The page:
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Chose
FlutterFlutter
over
IonicIonic

While with Ionic it is possible to make mobile applications with only web technologies, Flutter is more performant and is easy to use if you are willing to learn Dart, which is a fun language. Plus, it has awesome documentation and, while its ecosystem isn't near as big as JavaScript's is, it has a good package manager called Pub and its packages are generally high quality.

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7 upvotes·379.7K views
Needs advice
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PostCSSPostCSSSassSass
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StylusStylus

Originally, I was going to start using Sass with Parcel, but then I learned about Stylus, which looked interesting because it can get the property values of something directly instead of through variables, and PostCSS, which looked interesting because you can customize your Pre/Post-processing. Which tool would you recommend?

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5 upvotes·350.4K views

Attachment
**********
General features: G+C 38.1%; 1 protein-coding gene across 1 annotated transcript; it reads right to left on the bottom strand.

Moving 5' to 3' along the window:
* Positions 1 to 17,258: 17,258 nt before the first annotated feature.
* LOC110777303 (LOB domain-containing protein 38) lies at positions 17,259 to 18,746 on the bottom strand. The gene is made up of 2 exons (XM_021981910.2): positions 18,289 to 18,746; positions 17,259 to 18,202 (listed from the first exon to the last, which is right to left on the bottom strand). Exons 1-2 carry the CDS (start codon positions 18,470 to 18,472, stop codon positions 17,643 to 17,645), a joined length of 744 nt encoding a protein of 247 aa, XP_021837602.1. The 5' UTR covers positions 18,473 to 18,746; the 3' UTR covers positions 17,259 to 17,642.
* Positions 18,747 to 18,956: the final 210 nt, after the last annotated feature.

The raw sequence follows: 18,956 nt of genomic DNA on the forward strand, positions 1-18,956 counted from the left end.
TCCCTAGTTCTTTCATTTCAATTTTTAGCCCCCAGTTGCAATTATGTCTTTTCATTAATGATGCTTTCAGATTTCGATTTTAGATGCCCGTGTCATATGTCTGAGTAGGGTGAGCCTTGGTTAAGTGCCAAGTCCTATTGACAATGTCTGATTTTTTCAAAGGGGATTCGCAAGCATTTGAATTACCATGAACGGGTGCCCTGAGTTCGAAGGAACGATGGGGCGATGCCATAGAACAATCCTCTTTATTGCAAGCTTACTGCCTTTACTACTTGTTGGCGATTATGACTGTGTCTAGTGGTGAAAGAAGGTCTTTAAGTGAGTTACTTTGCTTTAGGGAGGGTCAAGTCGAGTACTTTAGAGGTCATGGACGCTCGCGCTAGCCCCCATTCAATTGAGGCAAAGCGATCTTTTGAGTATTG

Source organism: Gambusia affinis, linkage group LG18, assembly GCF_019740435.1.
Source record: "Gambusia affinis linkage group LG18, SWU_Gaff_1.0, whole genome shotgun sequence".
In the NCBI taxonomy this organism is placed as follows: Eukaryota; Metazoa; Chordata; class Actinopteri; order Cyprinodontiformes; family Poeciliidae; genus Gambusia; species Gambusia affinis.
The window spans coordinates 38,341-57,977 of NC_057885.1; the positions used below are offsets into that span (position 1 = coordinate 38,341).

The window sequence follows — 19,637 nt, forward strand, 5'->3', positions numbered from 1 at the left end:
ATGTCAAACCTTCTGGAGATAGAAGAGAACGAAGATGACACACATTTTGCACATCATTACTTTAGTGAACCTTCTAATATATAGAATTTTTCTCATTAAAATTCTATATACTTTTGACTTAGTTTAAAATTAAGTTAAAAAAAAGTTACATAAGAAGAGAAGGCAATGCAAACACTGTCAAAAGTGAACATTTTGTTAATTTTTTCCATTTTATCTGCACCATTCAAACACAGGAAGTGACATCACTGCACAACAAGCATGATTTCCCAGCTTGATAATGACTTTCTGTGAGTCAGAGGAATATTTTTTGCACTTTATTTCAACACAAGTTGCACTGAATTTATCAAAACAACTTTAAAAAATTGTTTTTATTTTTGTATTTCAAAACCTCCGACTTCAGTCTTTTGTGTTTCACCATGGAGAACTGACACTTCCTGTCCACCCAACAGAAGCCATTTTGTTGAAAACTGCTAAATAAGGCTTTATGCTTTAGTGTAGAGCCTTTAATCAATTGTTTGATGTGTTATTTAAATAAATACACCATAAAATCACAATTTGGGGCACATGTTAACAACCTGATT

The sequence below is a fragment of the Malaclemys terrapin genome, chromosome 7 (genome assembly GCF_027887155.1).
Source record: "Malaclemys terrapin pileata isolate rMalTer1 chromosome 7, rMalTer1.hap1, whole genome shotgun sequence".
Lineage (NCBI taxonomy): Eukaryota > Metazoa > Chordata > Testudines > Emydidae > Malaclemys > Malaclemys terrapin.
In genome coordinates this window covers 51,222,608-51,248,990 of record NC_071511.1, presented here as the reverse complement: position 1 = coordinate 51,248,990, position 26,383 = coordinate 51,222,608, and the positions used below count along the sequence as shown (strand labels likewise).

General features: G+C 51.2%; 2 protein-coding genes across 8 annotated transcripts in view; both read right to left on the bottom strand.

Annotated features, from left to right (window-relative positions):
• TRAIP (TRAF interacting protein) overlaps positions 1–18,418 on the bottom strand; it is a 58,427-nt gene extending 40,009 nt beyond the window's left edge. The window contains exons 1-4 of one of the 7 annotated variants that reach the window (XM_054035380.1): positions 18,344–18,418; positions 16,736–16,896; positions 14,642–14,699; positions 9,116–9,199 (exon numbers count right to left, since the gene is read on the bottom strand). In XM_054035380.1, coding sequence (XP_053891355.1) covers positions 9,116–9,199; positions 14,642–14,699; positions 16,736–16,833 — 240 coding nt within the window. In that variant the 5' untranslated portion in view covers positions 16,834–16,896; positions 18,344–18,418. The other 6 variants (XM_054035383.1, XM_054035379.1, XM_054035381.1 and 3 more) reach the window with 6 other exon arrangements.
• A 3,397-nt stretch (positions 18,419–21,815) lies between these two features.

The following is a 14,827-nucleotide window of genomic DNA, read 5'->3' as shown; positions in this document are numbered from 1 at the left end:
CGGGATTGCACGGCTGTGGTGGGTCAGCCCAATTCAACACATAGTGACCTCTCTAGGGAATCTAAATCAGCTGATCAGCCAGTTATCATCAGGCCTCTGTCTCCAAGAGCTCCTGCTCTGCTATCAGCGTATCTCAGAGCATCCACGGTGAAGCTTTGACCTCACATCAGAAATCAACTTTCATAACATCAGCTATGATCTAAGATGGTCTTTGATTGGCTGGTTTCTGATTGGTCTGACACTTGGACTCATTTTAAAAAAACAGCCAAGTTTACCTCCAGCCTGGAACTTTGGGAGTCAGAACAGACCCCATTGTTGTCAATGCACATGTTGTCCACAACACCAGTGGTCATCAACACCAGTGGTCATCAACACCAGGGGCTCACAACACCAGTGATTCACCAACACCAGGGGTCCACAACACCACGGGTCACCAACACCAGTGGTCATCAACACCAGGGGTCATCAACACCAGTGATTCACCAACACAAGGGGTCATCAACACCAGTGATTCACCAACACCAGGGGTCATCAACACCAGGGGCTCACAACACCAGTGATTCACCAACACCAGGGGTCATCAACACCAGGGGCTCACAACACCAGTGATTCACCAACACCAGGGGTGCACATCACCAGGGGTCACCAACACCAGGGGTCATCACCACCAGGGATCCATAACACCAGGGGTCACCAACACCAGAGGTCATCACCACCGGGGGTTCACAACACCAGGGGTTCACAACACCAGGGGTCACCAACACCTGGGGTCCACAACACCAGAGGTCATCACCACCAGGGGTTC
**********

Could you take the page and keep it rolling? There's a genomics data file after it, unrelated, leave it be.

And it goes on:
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Recommends
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You're not correct with saying "vs Postcss". You're using Less/Sass/Stylus/... to produce "CSS" (maybe extended means it has some future features) and then in any case PostCSS will play (it is shipped with Parcel/NextJS/CRA/...)

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2 upvotes·111.8K views
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Visual Studio code is easy to use, has a good UI, and a large community. Python works great with it, but unlike some other editors, it works with most languages either by default or by downloading a plugin. VS Code has built in linting, syntax coloring, autocompletes (IntelliSense), and an api for plugins to do there own tooling.